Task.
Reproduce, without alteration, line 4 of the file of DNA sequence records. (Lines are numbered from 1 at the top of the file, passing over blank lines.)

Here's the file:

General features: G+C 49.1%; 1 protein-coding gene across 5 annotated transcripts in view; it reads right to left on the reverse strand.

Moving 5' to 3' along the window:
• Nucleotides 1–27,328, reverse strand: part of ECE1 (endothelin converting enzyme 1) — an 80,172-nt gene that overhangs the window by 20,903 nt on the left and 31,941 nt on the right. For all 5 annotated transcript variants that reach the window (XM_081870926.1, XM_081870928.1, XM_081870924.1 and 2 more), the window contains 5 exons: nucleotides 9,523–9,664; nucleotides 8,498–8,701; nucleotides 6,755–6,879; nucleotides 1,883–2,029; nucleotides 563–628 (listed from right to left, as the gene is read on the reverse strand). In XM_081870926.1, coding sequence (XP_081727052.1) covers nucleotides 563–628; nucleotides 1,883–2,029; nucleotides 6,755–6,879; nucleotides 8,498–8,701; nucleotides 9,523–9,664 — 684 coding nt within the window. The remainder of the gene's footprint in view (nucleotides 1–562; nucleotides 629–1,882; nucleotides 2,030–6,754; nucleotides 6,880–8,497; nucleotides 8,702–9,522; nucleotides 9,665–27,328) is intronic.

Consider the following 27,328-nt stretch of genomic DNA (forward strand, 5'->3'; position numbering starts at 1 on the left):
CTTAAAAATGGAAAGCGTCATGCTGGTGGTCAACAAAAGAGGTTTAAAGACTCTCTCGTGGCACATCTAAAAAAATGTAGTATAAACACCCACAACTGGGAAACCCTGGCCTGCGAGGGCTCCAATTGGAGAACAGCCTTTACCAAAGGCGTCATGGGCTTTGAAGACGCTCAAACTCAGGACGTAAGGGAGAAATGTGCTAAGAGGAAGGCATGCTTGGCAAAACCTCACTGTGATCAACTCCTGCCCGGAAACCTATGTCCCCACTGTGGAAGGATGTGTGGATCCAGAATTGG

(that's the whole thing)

Consider the following 27,328-nt stretch of genomic DNA (forward strand, 5'->3'; position numbering starts at 1 on the left):